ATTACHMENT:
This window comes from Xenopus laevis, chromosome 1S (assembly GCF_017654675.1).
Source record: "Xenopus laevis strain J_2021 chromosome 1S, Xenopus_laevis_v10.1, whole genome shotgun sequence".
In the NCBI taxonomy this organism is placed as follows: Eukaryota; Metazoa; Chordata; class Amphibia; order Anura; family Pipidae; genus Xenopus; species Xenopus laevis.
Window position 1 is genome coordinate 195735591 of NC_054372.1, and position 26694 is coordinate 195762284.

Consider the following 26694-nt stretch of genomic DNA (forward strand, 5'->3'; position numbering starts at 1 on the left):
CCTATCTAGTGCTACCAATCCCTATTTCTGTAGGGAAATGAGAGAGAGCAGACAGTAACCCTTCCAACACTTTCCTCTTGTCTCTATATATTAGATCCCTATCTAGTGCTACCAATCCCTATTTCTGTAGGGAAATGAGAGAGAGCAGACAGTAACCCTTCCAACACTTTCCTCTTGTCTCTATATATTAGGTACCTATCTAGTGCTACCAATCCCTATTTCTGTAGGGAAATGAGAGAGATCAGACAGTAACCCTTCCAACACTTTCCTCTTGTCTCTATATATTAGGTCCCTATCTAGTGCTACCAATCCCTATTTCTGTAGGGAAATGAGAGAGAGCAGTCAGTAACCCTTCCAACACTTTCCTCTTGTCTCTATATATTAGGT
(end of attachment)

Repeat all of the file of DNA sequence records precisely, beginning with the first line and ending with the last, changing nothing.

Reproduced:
This window comes from Xenopus laevis, chromosome 1S (assembly GCF_017654675.1).
Source record: "Xenopus laevis strain J_2021 chromosome 1S, Xenopus_laevis_v10.1, whole genome shotgun sequence".
In the NCBI taxonomy this organism is placed as follows: Eukaryota; Metazoa; Chordata; class Amphibia; order Anura; family Pipidae; genus Xenopus; species Xenopus laevis.
Window position 1 is genome coordinate 195735591 of NC_054372.1, and position 26694 is coordinate 195762284.

Consider the following 26694-nt stretch of genomic DNA (forward strand, 5'->3'; position numbering starts at 1 on the left):
CCTATCTAGTGCTACCAATCCCTATTTCTGTAGGGAAATGAGAGAGAGCAGACAGTAACCCTTCCAACACTTTCCTCTTGTCTCTATATATTAGATCCCTATCTAGTGCTACCAATCCCTATTTCTGTAGGGAAATGAGAGAGAGCAGACAGTAACCCTTCCAACACTTTCCTCTTGTCTCTATATATTAGGTACCTATCTAGTGCTACCAATCCCTATTTCTGTAGGGAAATGAGAGAGATCAGACAGTAACCCTTCCAACACTTTCCTCTTGTCTCTATATATTAGGTCCCTATCTAGTGCTACCAATCCCTATTTCTGTAGGGAAATGAGAGAGAGCAGTCAGTAACCCTTCCAACACTTTCCTCTTGTCTCTATATATTAGGT